10:27, 28: "(27) And it must occur (weqatal) in that day that his burden will be lifted (yiqtol) from your shoulder, and his yoke from your neck, and the yoke will be broken (weqatal) by reason of fatness. (28) He will certainly come (qatal) against Aiath, and will indeed pass through (qatal) Migron, and at Mikmash he will be storing (yiqtol) his supplies."

Because the two qatals in verse 28 are sentence initial, which is not usual, I take them as emphatic. Therefore I use "certainly" and "indeed." Because the yiqtol represents the imperfective aspect where details are made visible, I translate the last yiqtol as "will be storing" and not as "will store" (cause to count).

A question: Is there a difference in the temporal reference of the weqatals, the qatals, and the yiqtols?

11:8, 9 "(8) And the sucking child will play (weqatal) near the hole of the cobra, and the weaned child will stretch out (qatal) his hand over the viper’s nest. (9) They will not be doing (yiqtol) any harm or cause ruin (yiqtol) in all my holy mountain, because the earth will be filled (qatal) with the knowledge of Yehowa as the waters cover (part) the sea."

Please note that I use the form "Yehowa." This pronunciation is based on Hebrew and Akkadian evidence. See my book: The Tetragram—Its History, Its Place in the New Testament, and Its pronunciation.

Question: A question: Is there a difference in the temporal reference of the weqatal, the qatals, and the yiqtols?


Please note that the Hebrew conjugations do not represent tenses but aspects.


Best regards,

Rolf J. Furuli
Stavern
Norway

Saboi
Posts: 241
Joined: Sat Jul 07, 2018 4:06 pm

Re: KJV - Bad tenses

Postby Saboi » Sat Nov 03, 2018 8:57 am

I have studied Isaiah for quite some time, I do not believe it is a Prophecy, but a 'lamentation', this is why the Isaiah as so many 'Woes' and 'Howls'
that are various cries, Even today, lamentation or ritual mourning is still part of the Jewish tradition.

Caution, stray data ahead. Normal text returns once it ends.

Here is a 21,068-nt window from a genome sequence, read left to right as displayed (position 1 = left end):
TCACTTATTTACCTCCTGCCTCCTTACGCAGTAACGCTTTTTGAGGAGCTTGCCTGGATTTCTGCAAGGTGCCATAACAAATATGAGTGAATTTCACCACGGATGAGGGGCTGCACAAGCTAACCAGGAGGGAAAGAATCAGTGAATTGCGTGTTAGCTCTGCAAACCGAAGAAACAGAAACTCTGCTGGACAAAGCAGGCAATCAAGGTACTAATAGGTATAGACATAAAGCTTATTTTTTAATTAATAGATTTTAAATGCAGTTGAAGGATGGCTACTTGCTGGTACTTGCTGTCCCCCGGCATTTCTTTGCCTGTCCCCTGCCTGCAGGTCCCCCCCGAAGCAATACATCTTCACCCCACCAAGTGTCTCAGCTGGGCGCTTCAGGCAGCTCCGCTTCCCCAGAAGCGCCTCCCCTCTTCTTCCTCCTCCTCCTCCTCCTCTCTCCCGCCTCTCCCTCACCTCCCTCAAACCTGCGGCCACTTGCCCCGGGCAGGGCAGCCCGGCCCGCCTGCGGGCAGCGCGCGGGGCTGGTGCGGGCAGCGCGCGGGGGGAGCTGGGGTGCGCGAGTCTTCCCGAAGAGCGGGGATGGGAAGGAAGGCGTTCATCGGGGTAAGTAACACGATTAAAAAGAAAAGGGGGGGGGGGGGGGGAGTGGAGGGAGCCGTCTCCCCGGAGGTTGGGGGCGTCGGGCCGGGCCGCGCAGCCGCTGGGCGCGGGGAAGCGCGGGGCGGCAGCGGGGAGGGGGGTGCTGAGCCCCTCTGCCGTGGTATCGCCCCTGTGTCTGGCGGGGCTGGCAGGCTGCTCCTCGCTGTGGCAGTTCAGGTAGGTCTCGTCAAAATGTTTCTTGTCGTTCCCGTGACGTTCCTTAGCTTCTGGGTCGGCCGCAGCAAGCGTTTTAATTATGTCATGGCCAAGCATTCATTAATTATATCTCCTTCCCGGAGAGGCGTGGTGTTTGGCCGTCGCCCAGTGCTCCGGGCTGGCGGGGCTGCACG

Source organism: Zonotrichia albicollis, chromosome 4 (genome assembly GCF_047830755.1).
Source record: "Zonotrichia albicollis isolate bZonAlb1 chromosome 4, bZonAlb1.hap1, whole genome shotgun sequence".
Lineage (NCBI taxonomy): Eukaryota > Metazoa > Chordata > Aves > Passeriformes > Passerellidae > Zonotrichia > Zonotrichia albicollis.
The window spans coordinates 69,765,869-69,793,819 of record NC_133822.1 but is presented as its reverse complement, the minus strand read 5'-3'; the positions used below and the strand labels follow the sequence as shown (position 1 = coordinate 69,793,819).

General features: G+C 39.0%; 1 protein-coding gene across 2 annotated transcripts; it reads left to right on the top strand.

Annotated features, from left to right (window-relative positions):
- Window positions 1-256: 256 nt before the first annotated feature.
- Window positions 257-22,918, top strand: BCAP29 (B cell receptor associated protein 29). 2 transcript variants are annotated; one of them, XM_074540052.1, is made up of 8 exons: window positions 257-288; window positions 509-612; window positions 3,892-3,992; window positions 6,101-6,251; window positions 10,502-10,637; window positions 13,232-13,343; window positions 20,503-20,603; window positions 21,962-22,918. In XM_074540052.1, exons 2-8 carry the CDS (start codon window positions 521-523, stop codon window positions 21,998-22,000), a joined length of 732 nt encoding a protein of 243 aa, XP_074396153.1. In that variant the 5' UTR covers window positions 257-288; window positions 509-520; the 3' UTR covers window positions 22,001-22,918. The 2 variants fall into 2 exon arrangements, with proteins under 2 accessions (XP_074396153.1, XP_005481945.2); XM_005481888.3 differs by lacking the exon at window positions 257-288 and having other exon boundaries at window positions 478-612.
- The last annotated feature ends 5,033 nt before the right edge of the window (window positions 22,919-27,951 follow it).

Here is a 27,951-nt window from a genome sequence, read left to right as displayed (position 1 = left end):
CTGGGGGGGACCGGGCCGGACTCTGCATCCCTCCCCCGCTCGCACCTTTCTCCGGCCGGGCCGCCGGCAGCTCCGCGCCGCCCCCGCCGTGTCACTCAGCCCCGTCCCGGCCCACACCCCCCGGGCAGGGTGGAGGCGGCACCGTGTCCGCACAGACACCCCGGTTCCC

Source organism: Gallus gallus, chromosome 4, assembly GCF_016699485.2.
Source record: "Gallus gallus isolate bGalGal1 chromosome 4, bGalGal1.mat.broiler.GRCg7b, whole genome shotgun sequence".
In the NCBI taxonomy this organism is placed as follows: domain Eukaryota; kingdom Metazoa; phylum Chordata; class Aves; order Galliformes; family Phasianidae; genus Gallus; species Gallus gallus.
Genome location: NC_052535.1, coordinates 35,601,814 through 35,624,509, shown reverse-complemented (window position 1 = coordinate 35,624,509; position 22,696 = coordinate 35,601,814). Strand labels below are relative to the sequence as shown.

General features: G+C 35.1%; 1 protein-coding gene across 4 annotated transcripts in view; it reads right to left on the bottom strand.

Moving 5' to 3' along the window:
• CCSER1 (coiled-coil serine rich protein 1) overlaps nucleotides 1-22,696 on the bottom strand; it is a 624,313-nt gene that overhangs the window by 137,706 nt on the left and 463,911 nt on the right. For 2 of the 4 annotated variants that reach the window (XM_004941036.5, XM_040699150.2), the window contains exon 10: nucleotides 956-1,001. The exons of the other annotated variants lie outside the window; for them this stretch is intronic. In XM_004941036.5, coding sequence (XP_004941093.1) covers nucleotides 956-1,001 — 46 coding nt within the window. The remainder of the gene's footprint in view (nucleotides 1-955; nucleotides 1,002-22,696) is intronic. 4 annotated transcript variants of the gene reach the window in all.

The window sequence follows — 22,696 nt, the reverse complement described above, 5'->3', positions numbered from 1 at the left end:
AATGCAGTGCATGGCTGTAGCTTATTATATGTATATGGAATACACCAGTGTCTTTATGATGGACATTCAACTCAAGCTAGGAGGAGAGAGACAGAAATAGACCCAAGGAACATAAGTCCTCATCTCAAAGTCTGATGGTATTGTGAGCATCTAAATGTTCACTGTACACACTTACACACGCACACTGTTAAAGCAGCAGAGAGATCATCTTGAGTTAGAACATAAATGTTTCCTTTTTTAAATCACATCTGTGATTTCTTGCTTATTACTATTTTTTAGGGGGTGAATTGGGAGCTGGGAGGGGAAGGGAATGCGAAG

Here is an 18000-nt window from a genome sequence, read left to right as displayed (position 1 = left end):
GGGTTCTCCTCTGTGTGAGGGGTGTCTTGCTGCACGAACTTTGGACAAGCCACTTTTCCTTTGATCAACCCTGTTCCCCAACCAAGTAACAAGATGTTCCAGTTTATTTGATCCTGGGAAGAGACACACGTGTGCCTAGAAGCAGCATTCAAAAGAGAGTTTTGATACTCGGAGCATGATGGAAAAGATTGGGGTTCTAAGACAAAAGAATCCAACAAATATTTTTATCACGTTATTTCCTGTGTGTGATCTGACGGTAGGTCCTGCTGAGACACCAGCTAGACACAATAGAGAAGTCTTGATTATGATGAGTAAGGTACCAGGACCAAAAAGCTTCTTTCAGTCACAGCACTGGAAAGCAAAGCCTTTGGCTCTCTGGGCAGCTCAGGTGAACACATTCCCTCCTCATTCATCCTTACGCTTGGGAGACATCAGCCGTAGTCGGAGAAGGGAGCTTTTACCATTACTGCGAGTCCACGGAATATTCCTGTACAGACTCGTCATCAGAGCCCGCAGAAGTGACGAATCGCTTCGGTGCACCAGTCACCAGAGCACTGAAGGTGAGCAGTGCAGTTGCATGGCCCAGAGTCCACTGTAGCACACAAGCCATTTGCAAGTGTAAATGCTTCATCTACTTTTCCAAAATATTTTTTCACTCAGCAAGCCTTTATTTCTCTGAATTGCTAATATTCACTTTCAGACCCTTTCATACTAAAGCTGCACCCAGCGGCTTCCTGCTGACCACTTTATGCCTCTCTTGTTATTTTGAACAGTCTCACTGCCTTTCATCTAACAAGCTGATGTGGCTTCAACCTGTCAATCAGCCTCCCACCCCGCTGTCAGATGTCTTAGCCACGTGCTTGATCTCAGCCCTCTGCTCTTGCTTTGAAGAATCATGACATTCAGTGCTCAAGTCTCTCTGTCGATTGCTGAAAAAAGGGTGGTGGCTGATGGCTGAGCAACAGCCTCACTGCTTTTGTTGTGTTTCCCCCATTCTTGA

Isaiah 32:12 (Lamentation)
They shall lament the teats (שדים), the pleasant fields (שדי), for the fruitful vine.
Ezekiel 23:3
They bruised(past) the teats of their virginity

Isaiah 9:6
That Child Was born to us.
ὅτι παιδίον ἐγεννήθη ἡμῖν
כי־ילד ילד־לנו

A Son as being given too us
בן נתן־לנו *ἐδόθη (Past Tense)

ותהי - καὶ ἐγένετο "And it came too pass" (already came to pass)
ה משרה "from her might'
על־שכמו "Upon his shoulder"

Also note Isaiah mentions the birth of other sons.
1. Shearjashub ( Isaiah 7:3)
2. Emmanuel ( Isaiah 7:14 )
3. Mahershalalhashbaz ( Isaiah 8:1-2) *possible father of Ezekiel
4. Polyboulos (Isaiah 9:6)
Lee Mcgee

R.J. Furuli
Posts: 109
Joined: Sat Sep 28, 2013 10:51 am

Re: KJV - Bad tenses

Postby R.J. Furuli » Sat Nov 03, 2018 1:20 pm

Dear Lee,

You wrote:

I have studied Isaiah for quite some time, I do not believe it is a Prophecy, but a 'lamentation', this is why the Isaiah as so many 'Woes' and 'Howls'
that are various cries, Even today, lamentation or ritual mourning is still part of the Jewish tradition.


You have not answered my two questions regarding the time reference of the verbs in Isaiah 10.27, 28 and 11:8, 9. Please do that. If you do not answer questions directed at you, a meaningful linguistic discussion is not possible.

Another question: The description of the animals and the children in Isaiah 11:8, 9, is it a lamentation or a prophecy?


Best regards,

Rolf J. Furuli
Stavern
Norway

Saboi
Posts: 241
Joined: Sat Jul 07, 2018 4:06 pm

Re: KJV - Bad tenses

Postby Saboi » Sat Nov 03, 2018 7:31 pm

The last part of Isaiah 11 mentions the fall of Lebanon, so this is referring to the Fall of Tyre, the last being
Azemilcus, cut off between the reign of Darius III (Dan 9:1) and Lord of Asia (Dan 10:1).

Isaiah 10:34
And he shall cut down the thickets of the forest with iron, and Lebanon shall 'fall by a mighty one'.

Isaiah 10:27
And it shall come to pass in that day, that his(Azemilcus) burden shall be taken away from off thy shoulder, and his yoke from off thy neck, and the yoke shall be destroyed because of the anointing.

Isaiah 11:1
ויצא חטר מגזע ישי / καὶ ἐξελεύσεται ῥάβδος ἐκ τῆς ῥίζης Ιεσσαι